Like in Sri Lanka, though, the price of not repaying has been high. In 2017, when it failed to repay a $330 million loan for the construction of a power plant in Dushanbe, Tajikistan was forced to hand over concessions to its Upper Kumarg and Eastern Duoba gold mines to the Chinese company. Kashgar Xinyu Dadi Mining Investment, another Chinese mining firm, has been given a long-term exemption from taxes and customs duties.
In addition, Tajikistan has been forced to cede significant territories to China in controversial border deals, which critics argue are one-sided.
An estimated 60% of the $3.3 billion that Tajikistan owes foreign creditors came from China’s state-run Export-Import Bank—roughly three times the ratio in Sri Lanka.
Likely, China would look to lock the Afghan emirate into similar arrangements, but the case of the mining sector shows there’s one key catch: the Afghan state remains in a state of endemic lawlessness, where delivering on projects is near impossible.
Islamabad was to have delivered the keys to the new Afghanistan, by pushing its Taliban clients into power-sharing agreements that would stabilise the polity. Instead, the two main Taliban factions—led by the jihadists of Kandahar and their competitors, the Haqqani Network—remain in conflict. The large pool of young, prospect-less jihadists who fought with the Taliban are seeking new opportunities with groups like the Islamic State. Inside Pakistan itself, the factional struggles of the Afghan Taliban are facilitating the Tehreek-e-Taliban Pakistan.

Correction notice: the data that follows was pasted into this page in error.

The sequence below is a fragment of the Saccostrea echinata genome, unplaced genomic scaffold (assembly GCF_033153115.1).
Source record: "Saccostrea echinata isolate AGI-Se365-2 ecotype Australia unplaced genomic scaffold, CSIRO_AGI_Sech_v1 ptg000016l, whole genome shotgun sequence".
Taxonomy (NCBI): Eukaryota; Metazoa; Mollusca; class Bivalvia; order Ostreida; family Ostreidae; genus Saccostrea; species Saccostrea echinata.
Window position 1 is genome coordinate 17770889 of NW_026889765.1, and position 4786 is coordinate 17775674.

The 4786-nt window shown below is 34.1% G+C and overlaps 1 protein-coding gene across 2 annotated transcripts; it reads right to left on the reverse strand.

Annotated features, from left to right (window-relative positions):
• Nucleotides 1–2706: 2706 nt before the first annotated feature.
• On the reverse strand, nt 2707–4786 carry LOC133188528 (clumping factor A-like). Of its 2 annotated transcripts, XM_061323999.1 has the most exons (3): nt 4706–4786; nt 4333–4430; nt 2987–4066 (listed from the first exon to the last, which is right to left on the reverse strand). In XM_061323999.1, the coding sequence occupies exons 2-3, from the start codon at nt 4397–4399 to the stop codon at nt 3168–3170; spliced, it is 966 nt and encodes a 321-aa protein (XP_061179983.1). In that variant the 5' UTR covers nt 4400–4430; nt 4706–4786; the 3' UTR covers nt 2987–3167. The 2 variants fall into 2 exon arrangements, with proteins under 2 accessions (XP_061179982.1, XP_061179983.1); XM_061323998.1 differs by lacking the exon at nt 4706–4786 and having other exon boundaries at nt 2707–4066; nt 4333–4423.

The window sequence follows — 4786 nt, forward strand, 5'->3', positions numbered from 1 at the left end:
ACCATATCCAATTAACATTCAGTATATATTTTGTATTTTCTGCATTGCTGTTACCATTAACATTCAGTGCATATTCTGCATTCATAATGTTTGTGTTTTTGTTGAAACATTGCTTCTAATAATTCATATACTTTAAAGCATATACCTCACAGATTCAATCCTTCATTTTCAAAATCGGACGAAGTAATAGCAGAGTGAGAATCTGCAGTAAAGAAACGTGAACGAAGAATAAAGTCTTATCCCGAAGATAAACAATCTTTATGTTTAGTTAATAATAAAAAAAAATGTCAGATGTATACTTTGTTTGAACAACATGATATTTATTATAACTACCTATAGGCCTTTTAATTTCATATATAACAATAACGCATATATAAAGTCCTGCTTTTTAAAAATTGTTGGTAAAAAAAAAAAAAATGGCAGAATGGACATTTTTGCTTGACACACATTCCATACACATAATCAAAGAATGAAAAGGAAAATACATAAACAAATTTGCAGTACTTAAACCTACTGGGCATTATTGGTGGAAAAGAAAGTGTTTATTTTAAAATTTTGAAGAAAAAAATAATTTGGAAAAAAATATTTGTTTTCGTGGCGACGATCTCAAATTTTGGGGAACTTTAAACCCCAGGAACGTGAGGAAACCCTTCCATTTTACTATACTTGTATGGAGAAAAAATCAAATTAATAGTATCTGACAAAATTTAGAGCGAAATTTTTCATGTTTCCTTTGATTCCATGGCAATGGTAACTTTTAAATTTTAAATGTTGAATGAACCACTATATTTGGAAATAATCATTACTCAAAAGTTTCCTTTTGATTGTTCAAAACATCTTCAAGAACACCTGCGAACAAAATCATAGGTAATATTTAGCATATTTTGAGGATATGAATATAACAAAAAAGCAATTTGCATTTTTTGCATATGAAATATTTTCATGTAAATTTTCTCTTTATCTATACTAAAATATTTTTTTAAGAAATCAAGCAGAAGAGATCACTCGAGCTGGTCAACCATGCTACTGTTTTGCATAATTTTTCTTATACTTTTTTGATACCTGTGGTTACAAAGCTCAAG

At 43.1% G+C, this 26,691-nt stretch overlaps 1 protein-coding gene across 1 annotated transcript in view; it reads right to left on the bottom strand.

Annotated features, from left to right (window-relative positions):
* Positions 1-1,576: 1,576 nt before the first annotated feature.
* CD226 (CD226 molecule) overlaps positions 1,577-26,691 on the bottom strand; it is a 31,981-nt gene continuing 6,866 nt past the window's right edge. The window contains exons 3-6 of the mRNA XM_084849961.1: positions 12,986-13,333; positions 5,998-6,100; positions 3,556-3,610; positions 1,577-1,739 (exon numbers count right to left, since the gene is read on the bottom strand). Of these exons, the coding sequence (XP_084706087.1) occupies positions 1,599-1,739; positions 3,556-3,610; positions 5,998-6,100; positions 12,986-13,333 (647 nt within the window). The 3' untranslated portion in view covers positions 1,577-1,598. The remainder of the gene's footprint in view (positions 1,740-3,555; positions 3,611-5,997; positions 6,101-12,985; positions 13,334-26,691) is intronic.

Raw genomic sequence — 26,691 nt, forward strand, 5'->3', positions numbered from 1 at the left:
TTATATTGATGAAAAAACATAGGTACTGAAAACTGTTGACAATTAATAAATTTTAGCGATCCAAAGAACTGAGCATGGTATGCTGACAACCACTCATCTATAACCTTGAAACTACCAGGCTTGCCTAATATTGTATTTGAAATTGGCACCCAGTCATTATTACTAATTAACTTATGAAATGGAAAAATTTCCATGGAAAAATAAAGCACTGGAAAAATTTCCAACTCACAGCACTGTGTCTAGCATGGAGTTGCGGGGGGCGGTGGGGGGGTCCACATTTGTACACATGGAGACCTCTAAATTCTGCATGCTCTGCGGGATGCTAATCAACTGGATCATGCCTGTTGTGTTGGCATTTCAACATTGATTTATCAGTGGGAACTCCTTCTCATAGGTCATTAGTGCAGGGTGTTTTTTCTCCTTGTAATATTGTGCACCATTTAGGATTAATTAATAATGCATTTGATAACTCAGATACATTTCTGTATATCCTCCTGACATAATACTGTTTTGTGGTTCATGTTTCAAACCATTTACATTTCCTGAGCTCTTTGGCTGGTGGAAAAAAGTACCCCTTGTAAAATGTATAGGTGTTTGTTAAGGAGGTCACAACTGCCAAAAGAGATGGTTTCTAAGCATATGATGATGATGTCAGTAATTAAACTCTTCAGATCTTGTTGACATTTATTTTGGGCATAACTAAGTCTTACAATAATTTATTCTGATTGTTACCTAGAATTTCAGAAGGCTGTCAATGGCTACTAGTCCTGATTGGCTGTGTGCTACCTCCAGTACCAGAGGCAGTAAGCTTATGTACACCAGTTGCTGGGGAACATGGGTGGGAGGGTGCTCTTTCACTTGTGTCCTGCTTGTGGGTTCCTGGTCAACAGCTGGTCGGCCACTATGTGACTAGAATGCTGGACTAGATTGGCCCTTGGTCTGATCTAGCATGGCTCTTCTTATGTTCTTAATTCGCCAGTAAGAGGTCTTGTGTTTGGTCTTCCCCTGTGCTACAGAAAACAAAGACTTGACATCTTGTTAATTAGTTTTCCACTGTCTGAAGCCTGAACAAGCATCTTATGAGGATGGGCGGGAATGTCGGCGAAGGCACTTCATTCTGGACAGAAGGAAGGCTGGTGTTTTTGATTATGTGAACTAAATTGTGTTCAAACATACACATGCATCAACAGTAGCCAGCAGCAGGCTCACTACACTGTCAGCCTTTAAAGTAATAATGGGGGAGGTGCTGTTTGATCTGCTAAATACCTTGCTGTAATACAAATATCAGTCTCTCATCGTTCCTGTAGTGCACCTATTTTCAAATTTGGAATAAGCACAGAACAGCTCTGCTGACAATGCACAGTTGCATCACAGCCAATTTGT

Like the United States and Soviet Union before it, China is discovering the grand plans of Great Powers don’t survive contact with the realities in Afghanistan.